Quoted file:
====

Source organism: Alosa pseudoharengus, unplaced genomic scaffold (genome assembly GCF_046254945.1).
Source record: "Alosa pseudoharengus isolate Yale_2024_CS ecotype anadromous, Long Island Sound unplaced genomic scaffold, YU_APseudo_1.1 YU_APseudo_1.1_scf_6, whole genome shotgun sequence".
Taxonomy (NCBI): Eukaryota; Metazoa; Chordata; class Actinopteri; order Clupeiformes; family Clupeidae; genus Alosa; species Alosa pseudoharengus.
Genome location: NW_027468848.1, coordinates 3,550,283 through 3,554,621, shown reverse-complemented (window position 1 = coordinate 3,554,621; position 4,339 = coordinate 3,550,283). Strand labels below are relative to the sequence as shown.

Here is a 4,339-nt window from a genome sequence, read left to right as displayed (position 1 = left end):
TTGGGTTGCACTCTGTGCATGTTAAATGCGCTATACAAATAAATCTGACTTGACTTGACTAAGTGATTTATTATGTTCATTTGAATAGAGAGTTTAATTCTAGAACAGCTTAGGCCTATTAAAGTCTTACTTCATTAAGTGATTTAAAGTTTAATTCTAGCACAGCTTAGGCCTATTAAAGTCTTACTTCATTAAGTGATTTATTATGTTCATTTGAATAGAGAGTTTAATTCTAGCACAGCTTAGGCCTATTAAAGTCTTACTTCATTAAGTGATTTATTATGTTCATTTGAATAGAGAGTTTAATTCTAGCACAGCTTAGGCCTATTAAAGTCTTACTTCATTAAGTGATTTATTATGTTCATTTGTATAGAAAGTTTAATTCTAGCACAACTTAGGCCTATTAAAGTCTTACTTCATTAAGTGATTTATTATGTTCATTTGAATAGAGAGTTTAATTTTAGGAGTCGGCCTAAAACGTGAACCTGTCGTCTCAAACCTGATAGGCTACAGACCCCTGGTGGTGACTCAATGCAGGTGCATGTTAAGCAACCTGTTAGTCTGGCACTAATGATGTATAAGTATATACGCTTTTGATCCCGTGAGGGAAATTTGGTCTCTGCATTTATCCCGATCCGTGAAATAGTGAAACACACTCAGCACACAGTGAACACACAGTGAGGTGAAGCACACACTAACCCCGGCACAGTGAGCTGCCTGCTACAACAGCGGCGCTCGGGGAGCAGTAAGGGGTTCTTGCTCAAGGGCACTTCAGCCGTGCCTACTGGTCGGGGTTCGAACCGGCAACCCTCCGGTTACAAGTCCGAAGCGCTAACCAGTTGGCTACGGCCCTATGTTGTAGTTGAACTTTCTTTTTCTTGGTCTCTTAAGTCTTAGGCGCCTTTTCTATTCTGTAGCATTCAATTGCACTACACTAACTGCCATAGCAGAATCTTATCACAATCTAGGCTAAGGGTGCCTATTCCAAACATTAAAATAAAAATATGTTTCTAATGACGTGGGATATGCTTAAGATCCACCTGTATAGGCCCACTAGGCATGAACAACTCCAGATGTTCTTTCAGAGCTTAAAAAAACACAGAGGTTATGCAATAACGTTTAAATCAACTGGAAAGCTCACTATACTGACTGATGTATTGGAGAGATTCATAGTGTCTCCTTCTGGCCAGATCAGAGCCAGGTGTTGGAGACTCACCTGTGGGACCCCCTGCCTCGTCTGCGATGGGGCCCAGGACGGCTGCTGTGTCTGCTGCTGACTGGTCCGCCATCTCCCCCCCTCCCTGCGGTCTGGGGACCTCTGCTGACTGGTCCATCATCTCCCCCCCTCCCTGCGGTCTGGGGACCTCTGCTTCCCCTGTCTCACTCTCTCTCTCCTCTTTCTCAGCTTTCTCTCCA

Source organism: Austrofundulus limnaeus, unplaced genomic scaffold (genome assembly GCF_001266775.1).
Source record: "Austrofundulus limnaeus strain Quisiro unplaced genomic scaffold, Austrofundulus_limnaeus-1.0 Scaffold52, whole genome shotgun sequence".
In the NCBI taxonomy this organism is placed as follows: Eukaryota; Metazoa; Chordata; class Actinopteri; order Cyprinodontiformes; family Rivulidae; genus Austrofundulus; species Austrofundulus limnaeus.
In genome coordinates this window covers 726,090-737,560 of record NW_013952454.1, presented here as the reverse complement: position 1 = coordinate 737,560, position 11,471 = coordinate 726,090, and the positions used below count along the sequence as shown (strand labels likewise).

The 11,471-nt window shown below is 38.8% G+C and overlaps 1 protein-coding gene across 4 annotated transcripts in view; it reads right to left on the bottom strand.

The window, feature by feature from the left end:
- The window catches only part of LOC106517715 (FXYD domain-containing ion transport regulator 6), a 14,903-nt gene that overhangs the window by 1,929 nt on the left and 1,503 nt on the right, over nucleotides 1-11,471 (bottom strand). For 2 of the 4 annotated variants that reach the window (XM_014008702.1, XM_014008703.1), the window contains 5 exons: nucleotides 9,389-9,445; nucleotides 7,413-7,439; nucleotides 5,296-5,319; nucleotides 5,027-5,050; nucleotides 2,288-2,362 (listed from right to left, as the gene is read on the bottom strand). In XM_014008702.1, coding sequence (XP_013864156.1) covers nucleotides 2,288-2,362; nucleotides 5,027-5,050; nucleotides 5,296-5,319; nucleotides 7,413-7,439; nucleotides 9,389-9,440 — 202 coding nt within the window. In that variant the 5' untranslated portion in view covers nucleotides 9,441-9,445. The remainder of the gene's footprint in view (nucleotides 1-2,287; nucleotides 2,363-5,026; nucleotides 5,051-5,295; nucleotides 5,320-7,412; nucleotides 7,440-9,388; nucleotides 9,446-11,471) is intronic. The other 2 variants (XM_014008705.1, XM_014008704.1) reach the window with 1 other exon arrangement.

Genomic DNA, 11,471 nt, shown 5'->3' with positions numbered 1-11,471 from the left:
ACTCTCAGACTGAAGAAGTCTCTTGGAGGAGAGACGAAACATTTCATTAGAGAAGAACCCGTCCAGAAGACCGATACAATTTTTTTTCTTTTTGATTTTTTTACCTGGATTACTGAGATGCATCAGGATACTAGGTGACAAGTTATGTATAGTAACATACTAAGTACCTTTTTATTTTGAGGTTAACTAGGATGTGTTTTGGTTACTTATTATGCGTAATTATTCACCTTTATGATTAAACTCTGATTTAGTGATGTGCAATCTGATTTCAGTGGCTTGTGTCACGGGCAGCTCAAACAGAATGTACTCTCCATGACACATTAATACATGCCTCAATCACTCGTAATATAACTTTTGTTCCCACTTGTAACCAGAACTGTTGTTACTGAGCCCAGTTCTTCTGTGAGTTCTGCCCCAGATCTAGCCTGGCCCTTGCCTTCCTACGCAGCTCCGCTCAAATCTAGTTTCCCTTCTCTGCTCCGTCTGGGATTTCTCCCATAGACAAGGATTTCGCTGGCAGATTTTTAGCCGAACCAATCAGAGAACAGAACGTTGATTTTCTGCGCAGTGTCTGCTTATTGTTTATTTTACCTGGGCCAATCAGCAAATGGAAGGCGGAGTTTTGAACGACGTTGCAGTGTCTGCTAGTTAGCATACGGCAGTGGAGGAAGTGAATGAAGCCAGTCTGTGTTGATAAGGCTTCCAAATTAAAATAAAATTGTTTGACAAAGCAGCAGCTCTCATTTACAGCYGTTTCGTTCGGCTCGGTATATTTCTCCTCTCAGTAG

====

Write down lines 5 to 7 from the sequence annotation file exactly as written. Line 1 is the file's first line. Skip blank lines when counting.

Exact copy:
Here is a 4,339-nt window from a genome sequence, read left to right as displayed (position 1 = left end):
TTGGGTTGCACTCTGTGCATGTTAAATGCGCTATACAAATAAATCTGACTTGACTTGACTAAGTGATTTATTATGTTCATTTGAATAGAGAGTTTAATTCTAGAACAGCTTAGGCCTATTAAAGTCTTACTTCATTAAGTGATTTAAAGTTTAATTCTAGCACAGCTTAGGCCTATTAAAGTCTTACTTCATTAAGTGATTTATTATGTTCATTTGAATAGAGAGTTTAATTCTAGCACAGCTTAGGCCTATTAAAGTCTTACTTCATTAAGTGATTTATTATGTTCATTTGAATAGAGAGTTTAATTCTAGCACAGCTTAGGCCTATTAAAGTCTTACTTCATTAAGTGATTTATTATGTTCATTTGTATAGAAAGTTTAATTCTAGCACAACTTAGGCCTATTAAAGTCTTACTTCATTAAGTGATTTATTATGTTCATTTGAATAGAGAGTTTAATTTTAGGAGTCGGCCTAAAACGTGAACCTGTCGTCTCAAACCTGATAGGCTACAGACCCCTGGTGGTGACTCAATGCAGGTGCATGTTAAGCAACCTGTTAGTCTGGCACTAATGATGTATAAGTATATACGCTTTTGATCCCGTGAGGGAAATTTGGTCTCTGCATTTATCCCGATCCGTGAAATAGTGAAACACACTCAGCACACAGTGAACACACAGTGAGGTGAAGCACACACTAACCCCGGCACAGTGAGCTGCCTGCTACAACAGCGGCGCTCGGGGAGCAGTAAGGGGTTCTTGCTCAAGGGCACTTCAGCCGTGCCTACTGGTCGGGGTTCGAACCGGCAACCCTCCGGTTACAAGTCCGAAGCGCTAACCAGTTGGCTACGGCCCTATGTTGTAGTTGAACTTTCTTTTTCTTGGTCTCTTAAGTCTTAGGCGCCTTTTCTATTCTGTAGCATTCAATTGCACTACACTAACTGCCATAGCAGAATCTTATCACAATCTAGGCTAAGGGTGCCTATTCCAAACATTAAAATAAAAATATGTTTCTAATGACGTGGGATATGCTTAAGATCCACCTGTATAGGCCCACTAGGCATGAACAACTCCAGATGTTCTTTCAGAGCTTAAAAAAACACAGAGGTTATGCAATAACGTTTAAATCAACTGGAAAGCTCACTATACTGACTGATGTATTGGAGAGATTCATAGTGTCTCCTTCTGGCCAGATCAGAGCCAGGTGTTGGAGACTCACCTGTGGGACCCCCTGCCTCGTCTGCGATGGGGCCCAGGACGGCTGCTGTGTCTGCTGCTGACTGGTCCGCCATCTCCCCCCCTCCCTGCGGTCTGGGGACCTCTGCTGACTGGTCCATCATCTCCCCCCCTCCCTGCGGTCTGGGGACCTCTGCTTCCCCTGTCTCACTCTCTCTCTCCTCTTTCTCAGCTTTCTCTCCA

Source organism: Austrofundulus limnaeus, unplaced genomic scaffold (genome assembly GCF_001266775.1).